In part one, we acknowledged the natural feelings of excitement and trepidation felt by creative communities to Generative AI. We considered the founding of any fears, our shared baselines for creativity and what our role might be in keeping the world’s content fresh and colourful. In part two, we look at GenAI ‘out in the wild’. That is, how it’s being naturalised into our familiar spaces and some potentially unexpected – and positive – outcomes of its deployment in creative industries.
Indeed, just as every technological revolution makes certain jobs superfluous, they create new ones, and ‘Prompt Engineer’ seems to be the position du jour. It’s important to establish here that this role is a broad church, with the high end of the salary range (some at $100,000+ a year), acting more as a tester and evaluater of the strengths and weaknesses of AI models. While the low end seems to be just ‘create huge volumes of content to brief using ChatGPT’ (a quick scout around Upwork puts this end of the service spectrum at around $50 a day). With Microsoft, Adobe, Shutterstock and other big hitters welcoming Generative AI into their professional toolboxes, learning to prompt effectively will be an essential skill. Author and prompt wizard Guy Parsons gives a crash course on prompts for art and ‘faux-tography’ using DALL-E on the Microsoft website, advising, “it's best to imagine your image already exists in some kind of online gallery, and then write the kind of short caption you might imagine appearing with it.”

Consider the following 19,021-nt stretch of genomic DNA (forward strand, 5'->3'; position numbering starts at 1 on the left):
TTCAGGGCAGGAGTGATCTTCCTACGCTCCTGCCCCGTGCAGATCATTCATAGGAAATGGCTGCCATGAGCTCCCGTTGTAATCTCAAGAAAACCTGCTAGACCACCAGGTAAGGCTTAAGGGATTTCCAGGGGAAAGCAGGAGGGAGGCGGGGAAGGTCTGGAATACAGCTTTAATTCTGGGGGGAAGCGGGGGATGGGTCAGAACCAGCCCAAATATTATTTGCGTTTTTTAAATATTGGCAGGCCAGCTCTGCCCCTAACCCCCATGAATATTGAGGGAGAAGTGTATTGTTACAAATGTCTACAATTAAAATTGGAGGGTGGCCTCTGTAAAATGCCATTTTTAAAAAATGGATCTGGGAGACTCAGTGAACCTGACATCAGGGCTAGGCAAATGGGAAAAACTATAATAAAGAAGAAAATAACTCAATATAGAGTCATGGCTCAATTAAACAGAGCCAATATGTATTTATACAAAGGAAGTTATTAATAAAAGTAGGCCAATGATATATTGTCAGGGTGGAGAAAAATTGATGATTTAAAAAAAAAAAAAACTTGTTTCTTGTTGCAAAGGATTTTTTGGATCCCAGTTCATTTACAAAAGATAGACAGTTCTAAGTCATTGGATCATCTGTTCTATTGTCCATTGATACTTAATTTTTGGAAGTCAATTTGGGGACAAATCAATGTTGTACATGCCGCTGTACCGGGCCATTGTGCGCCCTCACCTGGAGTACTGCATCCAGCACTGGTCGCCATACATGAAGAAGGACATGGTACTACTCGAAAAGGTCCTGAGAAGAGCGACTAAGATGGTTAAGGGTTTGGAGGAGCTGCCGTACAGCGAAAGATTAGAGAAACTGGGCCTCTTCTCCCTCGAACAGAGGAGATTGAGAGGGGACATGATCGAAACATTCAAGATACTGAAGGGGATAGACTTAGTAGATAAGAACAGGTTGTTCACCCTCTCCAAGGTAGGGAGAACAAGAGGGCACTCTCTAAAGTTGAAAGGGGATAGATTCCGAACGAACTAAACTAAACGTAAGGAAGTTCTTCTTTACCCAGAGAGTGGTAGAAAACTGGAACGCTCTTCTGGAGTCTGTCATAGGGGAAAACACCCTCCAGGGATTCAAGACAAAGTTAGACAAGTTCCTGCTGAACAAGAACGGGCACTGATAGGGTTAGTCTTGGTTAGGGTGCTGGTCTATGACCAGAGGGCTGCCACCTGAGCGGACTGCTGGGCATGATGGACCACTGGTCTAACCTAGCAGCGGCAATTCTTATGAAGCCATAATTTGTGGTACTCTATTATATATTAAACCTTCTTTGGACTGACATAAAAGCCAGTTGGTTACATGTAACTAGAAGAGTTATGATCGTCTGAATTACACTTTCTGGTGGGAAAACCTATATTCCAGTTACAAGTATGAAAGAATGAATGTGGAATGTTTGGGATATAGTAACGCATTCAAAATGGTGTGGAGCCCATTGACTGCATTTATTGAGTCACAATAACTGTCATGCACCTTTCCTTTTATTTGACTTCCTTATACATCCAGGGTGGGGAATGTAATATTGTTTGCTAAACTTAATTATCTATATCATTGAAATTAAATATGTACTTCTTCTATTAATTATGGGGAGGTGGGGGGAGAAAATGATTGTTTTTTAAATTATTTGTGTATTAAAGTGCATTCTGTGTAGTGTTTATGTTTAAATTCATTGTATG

Remember, when Photoshop was released in 1990, some speculated that it would destroy photography forever. This is laughable now, but the arrival of Generative AI in the creative space certainly feels similar. Today, Adobe’s Generative Fill (which is still in Beta and cannot be used commercially) brings the same tools that can be found in Midjourney, DALL-E, Stable Diffusion and others into the Photoshop platform – which is used near exclusively by millions of creatives around the world. On a simple text bar, you type descriptive prompts to automatically add, extend, or remove content. The AI is trained on Adobe’s database of stock images. And the weirdest thing? It’s early days, but people seem to really enjoy using it. Could this be because it has the heady blend of a clearly defined data source, while having the potential to cleanly automate tiresome jobs without eliminating the truly creative ones? Has Adobe hit gold with digital creators?